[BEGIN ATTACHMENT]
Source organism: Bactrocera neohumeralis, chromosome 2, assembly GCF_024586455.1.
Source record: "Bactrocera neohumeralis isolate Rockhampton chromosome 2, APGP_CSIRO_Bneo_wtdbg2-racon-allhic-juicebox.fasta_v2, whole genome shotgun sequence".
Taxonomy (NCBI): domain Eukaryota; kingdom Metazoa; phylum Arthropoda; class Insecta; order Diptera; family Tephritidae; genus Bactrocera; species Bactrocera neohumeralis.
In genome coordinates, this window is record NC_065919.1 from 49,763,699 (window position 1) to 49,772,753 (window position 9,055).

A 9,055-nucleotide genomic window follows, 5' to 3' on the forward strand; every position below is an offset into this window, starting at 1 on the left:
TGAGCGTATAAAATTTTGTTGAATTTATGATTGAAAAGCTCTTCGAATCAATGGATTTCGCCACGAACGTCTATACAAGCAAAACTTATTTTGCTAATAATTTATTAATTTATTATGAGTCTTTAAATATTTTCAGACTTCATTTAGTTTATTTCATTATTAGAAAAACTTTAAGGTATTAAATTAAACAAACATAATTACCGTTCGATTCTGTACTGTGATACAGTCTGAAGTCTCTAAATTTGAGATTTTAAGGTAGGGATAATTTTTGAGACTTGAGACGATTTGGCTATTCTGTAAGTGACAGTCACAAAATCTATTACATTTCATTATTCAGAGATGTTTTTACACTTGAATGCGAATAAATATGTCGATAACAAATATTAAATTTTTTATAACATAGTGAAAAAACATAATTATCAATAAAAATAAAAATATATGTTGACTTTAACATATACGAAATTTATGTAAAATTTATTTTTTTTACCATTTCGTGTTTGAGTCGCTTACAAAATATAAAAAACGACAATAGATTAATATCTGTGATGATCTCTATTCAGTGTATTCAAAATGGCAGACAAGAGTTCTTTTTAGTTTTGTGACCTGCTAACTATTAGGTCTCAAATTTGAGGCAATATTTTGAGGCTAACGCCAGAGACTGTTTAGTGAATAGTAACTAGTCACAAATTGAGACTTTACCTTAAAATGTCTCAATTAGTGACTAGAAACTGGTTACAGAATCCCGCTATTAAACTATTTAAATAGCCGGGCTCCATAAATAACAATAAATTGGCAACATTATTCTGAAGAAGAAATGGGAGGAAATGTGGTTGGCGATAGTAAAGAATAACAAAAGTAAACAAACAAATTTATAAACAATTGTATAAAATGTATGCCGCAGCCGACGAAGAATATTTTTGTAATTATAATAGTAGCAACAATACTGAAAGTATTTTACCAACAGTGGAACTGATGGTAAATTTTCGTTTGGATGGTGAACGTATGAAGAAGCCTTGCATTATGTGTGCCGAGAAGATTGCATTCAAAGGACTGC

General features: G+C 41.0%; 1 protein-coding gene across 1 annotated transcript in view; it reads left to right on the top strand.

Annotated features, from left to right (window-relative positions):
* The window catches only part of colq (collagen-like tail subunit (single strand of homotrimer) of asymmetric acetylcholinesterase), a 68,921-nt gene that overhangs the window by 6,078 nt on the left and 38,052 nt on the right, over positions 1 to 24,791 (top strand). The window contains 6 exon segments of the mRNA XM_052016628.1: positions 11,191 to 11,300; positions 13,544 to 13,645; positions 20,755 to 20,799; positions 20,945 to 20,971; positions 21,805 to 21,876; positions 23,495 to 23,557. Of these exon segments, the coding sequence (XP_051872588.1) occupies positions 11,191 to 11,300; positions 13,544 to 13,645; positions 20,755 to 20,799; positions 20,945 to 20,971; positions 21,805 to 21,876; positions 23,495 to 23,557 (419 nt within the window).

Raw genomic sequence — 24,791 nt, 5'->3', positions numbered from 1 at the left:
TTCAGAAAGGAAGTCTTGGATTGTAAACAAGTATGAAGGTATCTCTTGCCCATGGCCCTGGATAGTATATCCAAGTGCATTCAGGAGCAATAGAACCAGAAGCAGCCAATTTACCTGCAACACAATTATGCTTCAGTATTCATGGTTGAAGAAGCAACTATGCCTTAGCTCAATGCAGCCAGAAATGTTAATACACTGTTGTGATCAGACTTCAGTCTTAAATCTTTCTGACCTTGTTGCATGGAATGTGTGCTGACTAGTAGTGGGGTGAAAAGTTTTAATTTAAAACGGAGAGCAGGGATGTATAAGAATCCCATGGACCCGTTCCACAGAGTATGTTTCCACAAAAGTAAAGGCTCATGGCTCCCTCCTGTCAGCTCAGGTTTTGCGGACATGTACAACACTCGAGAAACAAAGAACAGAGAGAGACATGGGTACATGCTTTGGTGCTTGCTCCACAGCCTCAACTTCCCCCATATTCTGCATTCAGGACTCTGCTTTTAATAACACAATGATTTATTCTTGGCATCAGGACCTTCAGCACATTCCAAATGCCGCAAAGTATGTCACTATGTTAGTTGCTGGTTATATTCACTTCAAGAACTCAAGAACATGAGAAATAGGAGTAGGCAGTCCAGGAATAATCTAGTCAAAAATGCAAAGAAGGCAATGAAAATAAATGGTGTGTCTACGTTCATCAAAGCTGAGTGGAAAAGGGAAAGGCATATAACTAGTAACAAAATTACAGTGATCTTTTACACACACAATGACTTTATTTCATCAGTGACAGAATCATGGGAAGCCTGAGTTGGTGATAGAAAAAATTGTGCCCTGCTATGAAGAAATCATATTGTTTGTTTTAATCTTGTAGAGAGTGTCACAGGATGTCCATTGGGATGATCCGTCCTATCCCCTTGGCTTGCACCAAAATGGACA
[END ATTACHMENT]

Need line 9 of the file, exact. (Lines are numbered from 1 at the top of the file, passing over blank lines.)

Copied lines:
* The window catches only part of colq (collagen-like tail subunit (single strand of homotrimer) of asymmetric acetylcholinesterase), a 68,921-nt gene that overhangs the window by 6,078 nt on the left and 38,052 nt on the right, over positions 1 to 24,791 (top strand). The window contains 6 exon segments of the mRNA XM_052016628.1: positions 11,191 to 11,300; positions 13,544 to 13,645; positions 20,755 to 20,799; positions 20,945 to 20,971; positions 21,805 to 21,876; positions 23,495 to 23,557. Of these exon segments, the coding sequence (XP_051872588.1) occupies positions 11,191 to 11,300; positions 13,544 to 13,645; positions 20,755 to 20,799; positions 20,945 to 20,971; positions 21,805 to 21,876; positions 23,495 to 23,557 (419 nt within the window).